best places for snorkeling in Indonesia

7 of the Best Places for Snorkeling in Indonesia

This sprawling archipelago of 17,000 islands is located right in the heart of the Coral Triangle. Home to 20% of the world’s coral reefs, the waters surrounding Indonesia are teeming with marine life, including over 2,000 recorded species of fish and 500 coral reef species. For the most part, the water is calm and gin-clear too. Planning on traveling to this showstopping snorkel destination? From national parks to secluded bays, we’ve rounded up our favorite places for snorkeling in Indonesia.

Where are the best places for snorkeling in Indonesia?

The climate is warm and humid all year round in Indonesia, with water temperatures averaging 28 to 30°C. That said, most keen snorkelers tend to avoid traveling between November and April during the rainy season and head here during the dry season between May and October. Those looking to avoid the crowds should avoid Bali in December, January, July and August.

1. Komodo National Park 

The Komodo National Park is best known for its population of the world’s largest lizard, but it offers some superb snorkeling spots too. It packs a staggering diversity of marine life, thanks to the convergence of several currents and deep upwellings. The waters are also packed with nutrient-rich plankton. Highlights include mantas, sharks, and pygmy seahorses.

best places for snorkeling in Indonesia

2. Bunaken National Park

Set off the coast of Sulawesi, Bunaken National Park is widely recognized as one of the world’s best destinations for diving and snorkeling. Close to 400 coral species support a jaw-dropping range of marine creatures, including clownfish, pink skunk, boxfish, and porcupine-fish. If you’re swimming around the drop-off, you might spot sea turtles too.

The park comprises five small islands, in addition to the reefs, where you’ll find an array of restaurants and facilities too.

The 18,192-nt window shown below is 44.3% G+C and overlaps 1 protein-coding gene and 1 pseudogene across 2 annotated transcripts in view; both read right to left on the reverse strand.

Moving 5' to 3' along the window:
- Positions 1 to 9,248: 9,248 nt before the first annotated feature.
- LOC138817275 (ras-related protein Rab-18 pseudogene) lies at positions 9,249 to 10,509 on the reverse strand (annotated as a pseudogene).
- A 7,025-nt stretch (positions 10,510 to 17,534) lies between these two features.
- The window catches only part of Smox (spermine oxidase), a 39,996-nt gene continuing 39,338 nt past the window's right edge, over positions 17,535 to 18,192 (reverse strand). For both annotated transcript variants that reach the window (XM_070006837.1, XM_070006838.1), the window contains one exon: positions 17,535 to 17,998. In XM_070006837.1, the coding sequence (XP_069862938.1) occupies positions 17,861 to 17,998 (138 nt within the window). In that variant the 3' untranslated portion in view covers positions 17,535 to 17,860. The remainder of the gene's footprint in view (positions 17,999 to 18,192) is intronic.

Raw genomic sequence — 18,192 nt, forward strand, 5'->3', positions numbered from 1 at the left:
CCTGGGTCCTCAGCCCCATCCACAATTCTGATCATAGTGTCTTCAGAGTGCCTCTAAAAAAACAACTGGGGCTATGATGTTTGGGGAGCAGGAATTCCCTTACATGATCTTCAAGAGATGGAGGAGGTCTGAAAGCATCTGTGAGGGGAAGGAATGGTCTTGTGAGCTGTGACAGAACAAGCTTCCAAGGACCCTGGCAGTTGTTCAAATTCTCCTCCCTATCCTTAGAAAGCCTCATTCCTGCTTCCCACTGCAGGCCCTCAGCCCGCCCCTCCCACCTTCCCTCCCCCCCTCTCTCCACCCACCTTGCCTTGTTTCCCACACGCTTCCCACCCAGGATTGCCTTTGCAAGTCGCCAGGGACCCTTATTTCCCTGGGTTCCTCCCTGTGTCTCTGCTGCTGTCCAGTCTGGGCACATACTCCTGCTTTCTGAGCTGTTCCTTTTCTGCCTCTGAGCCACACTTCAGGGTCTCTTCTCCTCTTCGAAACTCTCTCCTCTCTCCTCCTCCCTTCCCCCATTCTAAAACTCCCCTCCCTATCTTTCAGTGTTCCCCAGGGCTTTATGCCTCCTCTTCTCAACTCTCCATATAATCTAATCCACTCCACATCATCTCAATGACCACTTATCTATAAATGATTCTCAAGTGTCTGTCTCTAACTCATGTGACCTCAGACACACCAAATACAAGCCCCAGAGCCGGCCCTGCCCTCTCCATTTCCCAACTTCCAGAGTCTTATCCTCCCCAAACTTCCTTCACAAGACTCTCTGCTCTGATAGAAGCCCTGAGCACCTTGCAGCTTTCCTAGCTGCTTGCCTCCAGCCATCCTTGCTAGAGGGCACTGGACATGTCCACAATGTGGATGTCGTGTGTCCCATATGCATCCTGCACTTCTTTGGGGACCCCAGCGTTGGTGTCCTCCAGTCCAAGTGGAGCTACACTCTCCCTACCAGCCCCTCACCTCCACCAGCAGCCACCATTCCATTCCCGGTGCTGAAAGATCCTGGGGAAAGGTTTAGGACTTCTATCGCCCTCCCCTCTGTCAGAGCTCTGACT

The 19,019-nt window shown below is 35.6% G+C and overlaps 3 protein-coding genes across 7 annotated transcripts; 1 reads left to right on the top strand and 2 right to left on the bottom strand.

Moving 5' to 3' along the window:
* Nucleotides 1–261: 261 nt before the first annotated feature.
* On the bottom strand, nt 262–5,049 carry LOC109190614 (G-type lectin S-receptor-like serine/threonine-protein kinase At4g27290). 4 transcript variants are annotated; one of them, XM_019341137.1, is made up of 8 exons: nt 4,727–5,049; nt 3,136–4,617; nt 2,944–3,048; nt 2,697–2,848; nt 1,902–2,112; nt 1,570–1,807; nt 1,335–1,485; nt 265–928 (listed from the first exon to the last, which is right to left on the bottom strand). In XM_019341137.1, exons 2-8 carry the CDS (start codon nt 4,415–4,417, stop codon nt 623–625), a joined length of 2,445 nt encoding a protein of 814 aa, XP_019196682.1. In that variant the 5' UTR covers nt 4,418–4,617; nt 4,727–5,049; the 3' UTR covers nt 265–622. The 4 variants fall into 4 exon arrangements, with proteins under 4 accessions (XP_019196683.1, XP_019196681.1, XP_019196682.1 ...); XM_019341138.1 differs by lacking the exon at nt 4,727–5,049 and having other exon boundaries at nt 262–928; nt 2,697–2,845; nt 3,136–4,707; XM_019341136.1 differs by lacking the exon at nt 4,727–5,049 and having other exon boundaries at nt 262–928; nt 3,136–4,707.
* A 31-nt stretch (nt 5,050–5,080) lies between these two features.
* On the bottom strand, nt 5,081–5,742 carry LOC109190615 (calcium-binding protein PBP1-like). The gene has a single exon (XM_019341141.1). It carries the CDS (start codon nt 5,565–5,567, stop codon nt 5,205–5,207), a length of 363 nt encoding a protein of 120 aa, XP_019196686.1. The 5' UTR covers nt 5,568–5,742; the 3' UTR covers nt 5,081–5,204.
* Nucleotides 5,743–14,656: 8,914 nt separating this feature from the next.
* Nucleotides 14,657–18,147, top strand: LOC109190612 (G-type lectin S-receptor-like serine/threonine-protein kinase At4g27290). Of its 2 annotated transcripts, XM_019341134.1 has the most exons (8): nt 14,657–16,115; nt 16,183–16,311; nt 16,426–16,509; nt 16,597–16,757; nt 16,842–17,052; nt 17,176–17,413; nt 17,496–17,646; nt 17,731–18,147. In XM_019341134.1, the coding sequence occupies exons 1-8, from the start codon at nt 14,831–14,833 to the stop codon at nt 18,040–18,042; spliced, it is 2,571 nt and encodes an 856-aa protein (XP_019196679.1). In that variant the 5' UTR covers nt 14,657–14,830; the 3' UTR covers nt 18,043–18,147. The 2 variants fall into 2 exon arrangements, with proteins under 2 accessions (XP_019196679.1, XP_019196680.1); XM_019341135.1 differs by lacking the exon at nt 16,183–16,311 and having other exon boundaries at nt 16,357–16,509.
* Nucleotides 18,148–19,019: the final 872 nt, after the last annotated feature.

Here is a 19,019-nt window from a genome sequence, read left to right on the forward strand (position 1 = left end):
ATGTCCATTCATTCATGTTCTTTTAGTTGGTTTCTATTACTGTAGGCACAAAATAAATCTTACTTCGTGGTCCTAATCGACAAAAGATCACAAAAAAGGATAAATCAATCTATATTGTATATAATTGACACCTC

best places for snorkeling in Indonesia

3. Wakatobi Island 

Located southeast of Sulawesi, Wakatobi Island is home to colorful coral reefs, as well as unusual snorkeling spots like the Sombano Lake. Also known as Akku’a Nu-lumu, this 500-meter long lake averages depths of just one meter, fringed by mangroves filled with thousands of blood-red shrimp The Wakatobi Resort frequently ranks as one of the world’s best house reefs too.

4. The Banda Islands

Formerly known as the Spice Islands, the Banda Islands have only recently opened up as a prime snorkeling spot. It boasts some of the most dramatic underwater landscapes in the region, with sweeping coral gardens and plentiful fish. Beyond the drop-off, snorkelers can encounter blockbuster big predators like hammerhead sharks and Napoleon Wrasse. Combining spectacular reefs and exhilarating marine life encounters, it’s a must-visit for adventurous divers. Its deep water basin and powerful currents have created the perfect environment for migrating scalloped hammerheads. For the best chance of seeing these shy and ethereal predators, schedule your trip for the second season which runs from September until November.

best places for snorkeling in Indonesia

5. Cenderawasih Bay

If you’re looking to snorkel alongside whale sharks, it’s hard to find a better spot than Cenderawasih Bay. Known as the “Galapagos of the East”, there’s a whole host of dedicated tours offering up the chance to swim with the beautiful beasts. It’s also home to more than 1,000 species of fish and 500 corals. As snorkeling spots go, Cenderawasih Bay is less visited than its popular counterparts like Raja Ampat, which makes it a good option for those looking to avoid the crowds too.

6. Nusa Lembongan and Nusa Penida

Northeast of Nusa Lembongan is Mangrove of Nusa Lembongan, a sprawling underground forest teeming with tiny colorful fish. A short distance away, Nusa Penida is home to one of the world’s best spots for swimming with manta rays. You can combine both destinations on a boat tour; there are dozens of reputable companies offering access to both points.

 

7. Jemeluk Bay

Set right in the heart of Amed, this tiny bay offers one of the most secluded snorkeling experiences in the region. Its reef drop-off is teeming with kaleidoscopic colourful fish, including schools of green chromis and bright yellow damselfish. It’s best suited for confident, fit swimmers though since the drop-offs are dramatic and small fishing boats also move through the waters.

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Allie D'Almo

Allie is a passionate traveller with a hearty interest in great food and stories. She likes to travel slowly, particularly to underrated and underloved places. She’s lived in Italy and is now based in London, where she spends most of her time either plotting her next trip or writing about her last one.

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